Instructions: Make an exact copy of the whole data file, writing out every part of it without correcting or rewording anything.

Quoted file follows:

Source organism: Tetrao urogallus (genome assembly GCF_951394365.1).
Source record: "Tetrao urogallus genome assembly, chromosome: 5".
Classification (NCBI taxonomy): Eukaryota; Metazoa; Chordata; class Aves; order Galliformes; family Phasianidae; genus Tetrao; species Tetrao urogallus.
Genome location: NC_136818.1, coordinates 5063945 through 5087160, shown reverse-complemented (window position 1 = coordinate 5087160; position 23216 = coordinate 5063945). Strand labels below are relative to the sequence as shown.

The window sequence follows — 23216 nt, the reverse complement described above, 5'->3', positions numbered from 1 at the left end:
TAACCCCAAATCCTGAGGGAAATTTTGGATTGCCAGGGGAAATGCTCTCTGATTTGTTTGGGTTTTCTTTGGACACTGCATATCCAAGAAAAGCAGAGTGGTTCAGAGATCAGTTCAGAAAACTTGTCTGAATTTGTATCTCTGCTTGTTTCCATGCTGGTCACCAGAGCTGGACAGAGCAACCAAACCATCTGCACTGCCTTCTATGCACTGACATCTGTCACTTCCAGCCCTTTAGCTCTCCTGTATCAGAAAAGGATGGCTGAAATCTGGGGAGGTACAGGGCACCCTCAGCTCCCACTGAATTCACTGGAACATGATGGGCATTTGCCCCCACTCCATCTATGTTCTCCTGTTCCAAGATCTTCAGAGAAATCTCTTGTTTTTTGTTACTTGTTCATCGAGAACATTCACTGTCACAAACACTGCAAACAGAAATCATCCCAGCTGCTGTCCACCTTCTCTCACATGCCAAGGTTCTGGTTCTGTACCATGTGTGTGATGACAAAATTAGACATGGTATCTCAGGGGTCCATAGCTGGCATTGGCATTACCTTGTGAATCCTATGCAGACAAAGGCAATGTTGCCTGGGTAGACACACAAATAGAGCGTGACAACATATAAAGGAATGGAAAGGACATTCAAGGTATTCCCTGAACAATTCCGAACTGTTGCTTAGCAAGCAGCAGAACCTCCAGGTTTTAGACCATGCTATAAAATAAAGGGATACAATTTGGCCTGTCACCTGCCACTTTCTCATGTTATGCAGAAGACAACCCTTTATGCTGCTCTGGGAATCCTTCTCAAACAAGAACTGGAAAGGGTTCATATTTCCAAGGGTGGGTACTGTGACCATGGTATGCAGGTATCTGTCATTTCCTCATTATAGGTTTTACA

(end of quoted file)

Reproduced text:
Source organism: Tetrao urogallus (genome assembly GCF_951394365.1).
Source record: "Tetrao urogallus genome assembly, chromosome: 5".
Classification (NCBI taxonomy): Eukaryota; Metazoa; Chordata; class Aves; order Galliformes; family Phasianidae; genus Tetrao; species Tetrao urogallus.
Genome location: NC_136818.1, coordinates 5063945 through 5087160, shown reverse-complemented (window position 1 = coordinate 5087160; position 23216 = coordinate 5063945). Strand labels below are relative to the sequence as shown.

The window sequence follows — 23216 nt, the reverse complement described above, 5'->3', positions numbered from 1 at the left end:
TAACCCCAAATCCTGAGGGAAATTTTGGATTGCCAGGGGAAATGCTCTCTGATTTGTTTGGGTTTTCTTTGGACACTGCATATCCAAGAAAAGCAGAGTGGTTCAGAGATCAGTTCAGAAAACTTGTCTGAATTTGTATCTCTGCTTGTTTCCATGCTGGTCACCAGAGCTGGACAGAGCAACCAAACCATCTGCACTGCCTTCTATGCACTGACATCTGTCACTTCCAGCCCTTTAGCTCTCCTGTATCAGAAAAGGATGGCTGAAATCTGGGGAGGTACAGGGCACCCTCAGCTCCCACTGAATTCACTGGAACATGATGGGCATTTGCCCCCACTCCATCTATGTTCTCCTGTTCCAAGATCTTCAGAGAAATCTCTTGTTTTTTGTTACTTGTTCATCGAGAACATTCACTGTCACAAACACTGCAAACAGAAATCATCCCAGCTGCTGTCCACCTTCTCTCACATGCCAAGGTTCTGGTTCTGTACCATGTGTGTGATGACAAAATTAGACATGGTATCTCAGGGGTCCATAGCTGGCATTGGCATTACCTTGTGAATCCTATGCAGACAAAGGCAATGTTGCCTGGGTAGACACACAAATAGAGCGTGACAACATATAAAGGAATGGAAAGGACATTCAAGGTATTCCCTGAACAATTCCGAACTGTTGCTTAGCAAGCAGCAGAACCTCCAGGTTTTAGACCATGCTATAAAATAAAGGGATACAATTTGGCCTGTCACCTGCCACTTTCTCATGTTATGCAGAAGACAACCCTTTATGCTGCTCTGGGAATCCTTCTCAAACAAGAACTGGAAAGGGTTCATATTTCCAAGGGTGGGTACTGTGACCATGGTATGCAGGTATCTGTCATTTCCTCATTATAGGTTTTACA